In 2006, Marlins fans will put there hope in . . . Mitchell Friedman? Rick Vaughn? Willie Hayes? Who do we have coaching? Lou Brown? Joe Girardi? Tell me it’s Brown and not Girardi.
In all likelihood, the Marlins will be the worst team in baseball next year. Jeffrey Loria, easily the sleaziest franchise owner in all of sports, has made a joke of this baseball team. He seriously must have been watching Major League
. Loria wants to move the team to Las Vegas, where he would have a stadium publicly financed for him and the value of his team will literally increase tenfold. That’s just not fair. Just like in Major League
, Loria will alienate his fans so much and field such a garbage team that there will be no choice but to move out of Miami. In the past, Loria always threatened the move to blackmail the city of Miami into financing a new stadium for him. Now that all of Florida is knee-deep in hurricane problems, there is no longer a chance for a publicly financed ballpark. So, Loria has turned to Plan B -- getting the hell out of Miami. The Marlins will probably have attendance in the low 2,000’s for every game, no joke. They are done in Miami.
No matter what, though, Loria is going to earn a nice profit this year. The lowest possible salary a team can pay is $7.9 million because the league minimum is $316,000 per player. The Marlins’s payroll will probably be around $9,000,000. Ha ha ha, right? No. I wasn’t joking. The Marlins seriously have gotten rid of their 17 highest paid players. Seventeen! They have two good players remaining from the roster last year, Donte Willis and Miggy Cabrera; neither is eligible for arbitration. The Marlins payroll will be about ¼ of the next lowest-paid team in the league. Regardless of how many fans the Marlins bring in, Loria is going to be raking in the dough. The Marlins have a television contract that alone is worth $9 million a year. Any other revenues the team earns can go to other operating costs. Even with 1,000 fans per game, the Marlins can probably pay the stadium expenses and most of the front office expenses. That leaves every penny of revenue sharing money to go into Loria’s pockets. MLB owners agreed to share revenues to increase the competitive balance in baseball. Owners are supposed to invest the $20+ million they get every year into the baseball team. Loria is pocketing that money. I’m not sure if there is anything in MLB’s Collective Bargaining Agreement that eliminates any revenue sharing if a team does not spend a certain amount of money. If there isn’t, Loria is absolutely pirating money. What a dick, huh?
Even if the team doesn’t move to Vegas, Loria is going to earn a nice profit from whatever reduced price he originally bought the team for. The Marlins can move to Oregon, and he’d have a nice publicly financed ballpark and a growing fanbase. MLB’s collective bargaining agreement expires after the 2006 season. At the expiration, contraction again becomes a possibility. But, even if the Marlins are contracted, the league will have to pay Loria the market value of his team. I hope that no cities bite on the publicly financed ballpark and Loria is stuck in Miami. I hope the league does not save him with contraction. Then, I hope the owners and players agree, as they should, to a minimum league salary. I know the players would want that.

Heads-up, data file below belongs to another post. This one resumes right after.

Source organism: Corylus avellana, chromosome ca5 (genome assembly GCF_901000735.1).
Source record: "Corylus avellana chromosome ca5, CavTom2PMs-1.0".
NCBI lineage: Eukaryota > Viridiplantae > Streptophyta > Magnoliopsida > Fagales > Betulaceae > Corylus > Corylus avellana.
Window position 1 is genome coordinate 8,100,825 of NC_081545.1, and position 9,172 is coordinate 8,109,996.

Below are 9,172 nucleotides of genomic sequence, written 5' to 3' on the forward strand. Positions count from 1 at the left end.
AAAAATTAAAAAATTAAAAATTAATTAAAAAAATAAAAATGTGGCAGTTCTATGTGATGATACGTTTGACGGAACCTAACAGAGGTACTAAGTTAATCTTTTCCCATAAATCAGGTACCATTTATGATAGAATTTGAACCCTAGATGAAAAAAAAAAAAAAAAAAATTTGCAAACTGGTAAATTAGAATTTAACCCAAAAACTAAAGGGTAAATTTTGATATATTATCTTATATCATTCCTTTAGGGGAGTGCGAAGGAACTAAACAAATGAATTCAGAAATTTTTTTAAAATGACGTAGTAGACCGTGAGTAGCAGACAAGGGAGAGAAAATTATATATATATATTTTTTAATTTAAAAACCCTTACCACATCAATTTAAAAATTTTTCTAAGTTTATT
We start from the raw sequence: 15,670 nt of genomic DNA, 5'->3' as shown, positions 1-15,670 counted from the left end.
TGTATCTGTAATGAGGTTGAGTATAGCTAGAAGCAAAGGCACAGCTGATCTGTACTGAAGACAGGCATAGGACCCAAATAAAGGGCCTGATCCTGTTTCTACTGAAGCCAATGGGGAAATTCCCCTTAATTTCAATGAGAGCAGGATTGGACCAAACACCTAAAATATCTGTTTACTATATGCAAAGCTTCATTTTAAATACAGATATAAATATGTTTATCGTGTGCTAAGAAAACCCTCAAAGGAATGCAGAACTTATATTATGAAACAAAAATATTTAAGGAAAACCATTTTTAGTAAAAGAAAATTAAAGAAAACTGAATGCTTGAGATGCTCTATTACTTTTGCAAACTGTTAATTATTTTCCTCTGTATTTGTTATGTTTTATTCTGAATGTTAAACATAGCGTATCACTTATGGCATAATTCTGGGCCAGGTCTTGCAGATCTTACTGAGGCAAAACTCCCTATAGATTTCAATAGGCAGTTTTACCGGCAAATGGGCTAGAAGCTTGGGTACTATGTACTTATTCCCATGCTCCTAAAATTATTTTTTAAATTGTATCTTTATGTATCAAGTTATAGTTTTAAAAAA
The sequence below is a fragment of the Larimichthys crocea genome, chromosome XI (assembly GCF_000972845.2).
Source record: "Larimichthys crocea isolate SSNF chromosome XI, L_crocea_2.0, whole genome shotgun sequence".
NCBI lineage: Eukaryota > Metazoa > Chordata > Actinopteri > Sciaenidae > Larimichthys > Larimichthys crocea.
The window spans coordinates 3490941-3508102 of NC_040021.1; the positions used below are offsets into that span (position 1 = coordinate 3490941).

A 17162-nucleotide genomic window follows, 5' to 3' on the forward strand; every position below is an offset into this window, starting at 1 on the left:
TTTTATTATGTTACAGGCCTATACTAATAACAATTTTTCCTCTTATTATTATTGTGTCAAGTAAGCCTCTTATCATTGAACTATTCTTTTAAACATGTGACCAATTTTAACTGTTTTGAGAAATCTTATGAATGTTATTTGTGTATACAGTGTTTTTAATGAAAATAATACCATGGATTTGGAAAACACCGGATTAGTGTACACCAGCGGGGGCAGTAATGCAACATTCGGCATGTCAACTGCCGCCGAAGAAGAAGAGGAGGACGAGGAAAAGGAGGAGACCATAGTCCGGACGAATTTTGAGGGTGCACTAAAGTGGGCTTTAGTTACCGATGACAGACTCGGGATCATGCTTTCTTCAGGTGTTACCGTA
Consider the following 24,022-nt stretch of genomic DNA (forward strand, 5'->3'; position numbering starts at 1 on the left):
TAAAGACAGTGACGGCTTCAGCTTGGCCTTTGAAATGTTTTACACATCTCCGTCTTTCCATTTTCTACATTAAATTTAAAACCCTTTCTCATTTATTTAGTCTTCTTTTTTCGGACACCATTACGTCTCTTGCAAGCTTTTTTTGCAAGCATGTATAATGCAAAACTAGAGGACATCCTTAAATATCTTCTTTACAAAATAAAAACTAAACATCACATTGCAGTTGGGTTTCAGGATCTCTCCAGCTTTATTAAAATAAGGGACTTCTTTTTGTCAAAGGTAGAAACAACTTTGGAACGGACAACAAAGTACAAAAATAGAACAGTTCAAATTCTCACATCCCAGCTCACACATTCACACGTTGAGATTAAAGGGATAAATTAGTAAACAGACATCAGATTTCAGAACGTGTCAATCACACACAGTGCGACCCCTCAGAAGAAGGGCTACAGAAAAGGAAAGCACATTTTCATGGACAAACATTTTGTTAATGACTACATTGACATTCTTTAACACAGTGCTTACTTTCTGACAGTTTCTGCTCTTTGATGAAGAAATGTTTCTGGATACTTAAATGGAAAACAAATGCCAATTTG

The Pitching: Getting back to the baseball side of things, the Marlins rotation in 2006 will be Willis, Brian Moehler, Jason Vargas, and two out of about 15 available young pitchers. We do not know what to expect from any of these guys. There is a lot of potential, but none of these guys are proven. Expect some growing pains, especially if Willis is traded before he becomes arbitration eligible in 2007. At this point, I wouldn’t rule that possibility out.
To say that the Marlins bullpen is inexperienced would be like saying NBA Jam is just an acceptable video game. The Marlins bullpen is beyond inexperienced. With Nate Bump uncertain for 2006, Randy Messenger may be the most experienced reliever on the Marlins, with 37 career innings at the Show. Travis Bowyer, with his 9 career innings, will likely be the team’s closer.
The Lineup: Miguel Cabrera and 7 rookie or second-year players will make up the Marlins lineup. They are going to be hurting an awful lot to score runs. This has to be the worst offense in baseball.
Jeffrey Loria, Larry Beinfest and Co. traded about a dozen legitimate MLB players for prospects. As you would expect, they got some young talent. I agree with the theory then when you are rebuilding, you should go all the way and not do what the Royals and Pirates continually do, i.e. bring in Doug Mientkiewicz and Sean Casey, respectively. However, there is no question that Loria is just dumping salary for the sake of dumping salary. There is no way the Marlins got good enough returns on most of the trades they made. They got good players, but they could have bargained better and gotten much more in a market like this.